Note: These instructions require a working install of linaro-image-tools. linaro-image-tools is developed and tested only for Ubuntu Lucid (10.04) or later. linaro-android-media-create is also developed and tested on Ark Linux dockyard-devel and Mandriva. Running on other configurations might or might not work. Feedback and contributions to support more distributions is encouraged!

External dependencies

Linaro uses a tool called linaro-android-media-create to install Android images. This tool is a part of the linaro-image-tools package. On an Ubuntu development host (10.04 or later), the easiest way to get these is:

$ sudo add-apt-repository ppa:linaro-maintainers/tools
$ sudo apt-get update
$ sudo apt-get install linaro-image-tools

This should ensure that you have packaged versions of all linaro-image-tools dependencies.


Our build page or the release page includes the commands you need to run to get each board up and running:

1. Go to and find the build you're looking for.

2. Click on the build to find specific instructions for building that build.

  • Instructions are generally the same across builds, but they can vary.

3. Also on the build site are how to use each image.


Android images follow best upstream practices and come in form of three filesystem tarballs.

  • system filesystem (system.tar.gz)
  • boot filessystem (boot.tar.gz)
  • userdata filesystem (userdata.tar.gz)

Releases of Android Builds are done as part of our Monthly Linaro releases and can be consumed from the release wiki page referenced in the Linaro's monthly release announcements.

After downloading the artifacts for your board, you can flash them to your SD card using the linaro-android-media-create tool.

Generating media for your hardware

The instructions are described in our build page and the release page, please reference there for the details. Here just a summary about that:

  1. Download the system, boot and userdata artifacts for the android image you are interested in.
  2. Insert your SD card into the host machine (the machine you downloaded the image and hardware pack).
  3. Ensure you know the device node for your sd card reader. In the following example, we assume /dev/mmcblk0 (you also can use sudo fdisk -l).

  4. In the directory where you downloaded the Android system, boot and userdata tarballs, run linaro-android-media-create:

    $ sudo linaro-android-media-create --dev $BOARD --mmc /dev/mmcblk0 --boot boot.tar.bz2 --system system.tar.bz2 --userdata userdata.tar.bz2 
  5. Plug the SD card in your board and boot.

Installing on Juno

Example: Install Android Pandaboard build

After Installation

Here are few hints of what can be expected and done after the boot:

  1. So far builds come with simplest GUI shell which is not too fancy and doesn't look well on high-res monitor.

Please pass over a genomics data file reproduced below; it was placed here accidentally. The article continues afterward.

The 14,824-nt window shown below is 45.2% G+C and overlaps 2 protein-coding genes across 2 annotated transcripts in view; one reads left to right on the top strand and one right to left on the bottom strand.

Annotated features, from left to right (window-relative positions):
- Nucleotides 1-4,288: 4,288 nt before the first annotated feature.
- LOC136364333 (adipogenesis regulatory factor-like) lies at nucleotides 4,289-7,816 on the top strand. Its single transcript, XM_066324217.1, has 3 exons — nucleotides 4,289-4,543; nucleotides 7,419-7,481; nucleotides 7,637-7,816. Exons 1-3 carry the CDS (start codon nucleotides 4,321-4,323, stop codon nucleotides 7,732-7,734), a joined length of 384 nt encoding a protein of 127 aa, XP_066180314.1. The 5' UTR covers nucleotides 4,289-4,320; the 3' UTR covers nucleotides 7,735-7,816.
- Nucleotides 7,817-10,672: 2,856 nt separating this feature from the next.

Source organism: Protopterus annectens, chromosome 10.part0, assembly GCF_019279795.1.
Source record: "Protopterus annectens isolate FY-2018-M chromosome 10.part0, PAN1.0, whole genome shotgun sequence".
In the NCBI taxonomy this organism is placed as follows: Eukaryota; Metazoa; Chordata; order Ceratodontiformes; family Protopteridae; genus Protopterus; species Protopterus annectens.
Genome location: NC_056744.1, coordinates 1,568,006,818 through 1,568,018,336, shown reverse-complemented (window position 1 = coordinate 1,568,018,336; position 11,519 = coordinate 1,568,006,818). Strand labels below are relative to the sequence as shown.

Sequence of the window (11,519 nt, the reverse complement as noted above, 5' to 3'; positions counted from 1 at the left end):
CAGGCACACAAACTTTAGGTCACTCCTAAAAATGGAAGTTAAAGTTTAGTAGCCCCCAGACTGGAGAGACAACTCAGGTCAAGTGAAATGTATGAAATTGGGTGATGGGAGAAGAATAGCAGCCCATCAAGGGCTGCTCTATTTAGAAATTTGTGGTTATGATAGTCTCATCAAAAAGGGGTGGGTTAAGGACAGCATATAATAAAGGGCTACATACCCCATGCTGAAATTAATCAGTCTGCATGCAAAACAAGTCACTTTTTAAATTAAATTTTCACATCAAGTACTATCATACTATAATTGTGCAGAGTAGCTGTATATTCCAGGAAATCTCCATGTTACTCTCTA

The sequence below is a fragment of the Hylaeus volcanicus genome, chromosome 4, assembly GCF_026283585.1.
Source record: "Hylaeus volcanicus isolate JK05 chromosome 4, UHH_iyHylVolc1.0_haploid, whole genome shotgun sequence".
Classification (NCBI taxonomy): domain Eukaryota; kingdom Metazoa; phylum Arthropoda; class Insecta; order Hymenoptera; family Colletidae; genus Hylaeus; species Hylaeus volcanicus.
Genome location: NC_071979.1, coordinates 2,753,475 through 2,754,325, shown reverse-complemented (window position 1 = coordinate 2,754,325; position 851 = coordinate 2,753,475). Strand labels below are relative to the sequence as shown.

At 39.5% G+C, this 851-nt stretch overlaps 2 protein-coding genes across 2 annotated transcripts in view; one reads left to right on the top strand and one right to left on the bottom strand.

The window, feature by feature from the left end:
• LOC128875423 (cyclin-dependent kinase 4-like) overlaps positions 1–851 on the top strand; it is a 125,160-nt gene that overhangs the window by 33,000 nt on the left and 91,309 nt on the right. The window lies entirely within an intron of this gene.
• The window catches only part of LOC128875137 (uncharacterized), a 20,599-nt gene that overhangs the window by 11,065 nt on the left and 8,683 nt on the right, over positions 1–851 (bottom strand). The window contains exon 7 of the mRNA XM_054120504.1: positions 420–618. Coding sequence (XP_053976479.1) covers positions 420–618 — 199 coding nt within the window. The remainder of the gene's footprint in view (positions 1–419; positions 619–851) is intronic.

2. You can access shell by running "Dev Tools", and selecting "Terminal Emulator". Google "toolbox" is used as a shell, which lacks tab completion and many basic commands, like grep or more.
  3. There's 0xBench benchmark tool preinstalled.

In Android, you cannot access root console from within the device itself. You can get to it from the host though using one of the following means:

  1. Root console runs on the serial port, so you can access it using serial terminal app like minicom.
  2. Using adb shell from the host. This requires USB gadget mode enabled in the kernel. Not all Linaro releases may have this enabled.
    • Start with typing "getprop" in terminal app on the device. You should get "0" for the following steps to work (Linaro builds are configured as such)
    • Go to Settings -> Applications -> Development and ensure that "USB debugging" is set.

    • Use USB A - miniUSB B cable to connect minUSB USB On-The-Go port to a normal port on the host computer. Do NOT ever connect normal USB A sockets on the board and host together - you may damage both irreversibly.
    • In host dmesg, verify that you have some response to the cable insertion. If there're no USB-related images, USB gadget support may be not enabled and following steps won't work.
    • Ensure you have Android SDK installed.
    • Kill any previously running adb process with: adb kill-server

    • Run adb with enough privileges to access USB port: sudo adb devices. You wouldn't need sudo if your udev config is tweaked to allow USB access for normal user, but that's not the case for out-of-box install of Ubuntu (at least 10.10).

    • Run adb shell

  3. If you'd need root access directly on a device, you would need to replace /system/xbin/su with a version which doesn't employ security checks, or install separate tool which would handle the user switch (like sudo). You would need to build those yourself, they are not provided (and such usage is not endorsed) by Linaro.


If Something Goes Wrong or You Have Quesitons

CategoryHowTo CategoryAndroidTips

Platform/Android/ImageInstallation (last modified 2014-07-22 11:16:16)